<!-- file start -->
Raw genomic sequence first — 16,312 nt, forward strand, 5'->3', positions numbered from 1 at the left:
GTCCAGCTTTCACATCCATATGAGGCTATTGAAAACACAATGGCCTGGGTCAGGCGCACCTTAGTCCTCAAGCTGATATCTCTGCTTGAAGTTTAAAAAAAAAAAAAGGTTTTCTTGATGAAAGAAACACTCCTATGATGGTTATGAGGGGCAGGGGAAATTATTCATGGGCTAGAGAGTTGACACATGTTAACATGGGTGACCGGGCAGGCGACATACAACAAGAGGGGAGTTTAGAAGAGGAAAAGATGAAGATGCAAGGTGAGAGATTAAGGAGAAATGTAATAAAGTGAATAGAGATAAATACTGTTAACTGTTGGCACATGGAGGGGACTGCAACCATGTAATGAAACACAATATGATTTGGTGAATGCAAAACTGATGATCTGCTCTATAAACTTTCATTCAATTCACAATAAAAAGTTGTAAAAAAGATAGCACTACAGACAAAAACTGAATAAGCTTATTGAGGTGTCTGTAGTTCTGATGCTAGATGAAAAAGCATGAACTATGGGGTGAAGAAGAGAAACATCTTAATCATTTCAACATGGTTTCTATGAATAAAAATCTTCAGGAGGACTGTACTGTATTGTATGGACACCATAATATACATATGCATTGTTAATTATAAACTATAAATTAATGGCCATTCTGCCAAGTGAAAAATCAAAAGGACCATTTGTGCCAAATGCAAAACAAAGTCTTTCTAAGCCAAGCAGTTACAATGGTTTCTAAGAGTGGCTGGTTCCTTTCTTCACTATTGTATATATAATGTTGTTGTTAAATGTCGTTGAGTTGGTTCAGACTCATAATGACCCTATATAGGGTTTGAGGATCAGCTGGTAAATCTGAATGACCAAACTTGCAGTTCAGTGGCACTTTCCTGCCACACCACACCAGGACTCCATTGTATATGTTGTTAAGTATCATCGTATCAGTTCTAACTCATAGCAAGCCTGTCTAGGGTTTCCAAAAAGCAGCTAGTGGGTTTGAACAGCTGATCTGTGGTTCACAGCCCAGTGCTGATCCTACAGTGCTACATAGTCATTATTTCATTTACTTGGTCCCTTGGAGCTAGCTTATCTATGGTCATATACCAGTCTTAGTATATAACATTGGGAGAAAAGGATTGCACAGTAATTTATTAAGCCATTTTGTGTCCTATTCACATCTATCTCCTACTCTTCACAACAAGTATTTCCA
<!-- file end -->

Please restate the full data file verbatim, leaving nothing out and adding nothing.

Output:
Raw genomic sequence first — 16,312 nt, forward strand, 5'->3', positions numbered from 1 at the left:
GTCCAGCTTTCACATCCATATGAGGCTATTGAAAACACAATGGCCTGGGTCAGGCGCACCTTAGTCCTCAAGCTGATATCTCTGCTTGAAGTTTAAAAAAAAAAAAAGGTTTTCTTGATGAAAGAAACACTCCTATGATGGTTATGAGGGGCAGGGGAAATTATTCATGGGCTAGAGAGTTGACACATGTTAACATGGGTGACCGGGCAGGCGACATACAACAAGAGGGGAGTTTAGAAGAGGAAAAGATGAAGATGCAAGGTGAGAGATTAAGGAGAAATGTAATAAAGTGAATAGAGATAAATACTGTTAACTGTTGGCACATGGAGGGGACTGCAACCATGTAATGAAACACAATATGATTTGGTGAATGCAAAACTGATGATCTGCTCTATAAACTTTCATTCAATTCACAATAAAAAGTTGTAAAAAAGATAGCACTACAGACAAAAACTGAATAAGCTTATTGAGGTGTCTGTAGTTCTGATGCTAGATGAAAAAGCATGAACTATGGGGTGAAGAAGAGAAACATCTTAATCATTTCAACATGGTTTCTATGAATAAAAATCTTCAGGAGGACTGTACTGTATTGTATGGACACCATAATATACATATGCATTGTTAATTATAAACTATAAATTAATGGCCATTCTGCCAAGTGAAAAATCAAAAGGACCATTTGTGCCAAATGCAAAACAAAGTCTTTCTAAGCCAAGCAGTTACAATGGTTTCTAAGAGTGGCTGGTTCCTTTCTTCACTATTGTATATATAATGTTGTTGTTAAATGTCGTTGAGTTGGTTCAGACTCATAATGACCCTATATAGGGTTTGAGGATCAGCTGGTAAATCTGAATGACCAAACTTGCAGTTCAGTGGCACTTTCCTGCCACACCACACCAGGACTCCATTGTATATGTTGTTAAGTATCATCGTATCAGTTCTAACTCATAGCAAGCCTGTCTAGGGTTTCCAAAAAGCAGCTAGTGGGTTTGAACAGCTGATCTGTGGTTCACAGCCCAGTGCTGATCCTACAGTGCTACATAGTCATTATTTCATTTACTTGGTCCCTTGGAGCTAGCTTATCTATGGTCATATACCAGTCTTAGTATATAACATTGGGAGAAAAGGATTGCACAGTAATTTATTAAGCCATTTTGTGTCCTATTCACATCTATCTCCTACTCTTCACAACAAGTATTTCCA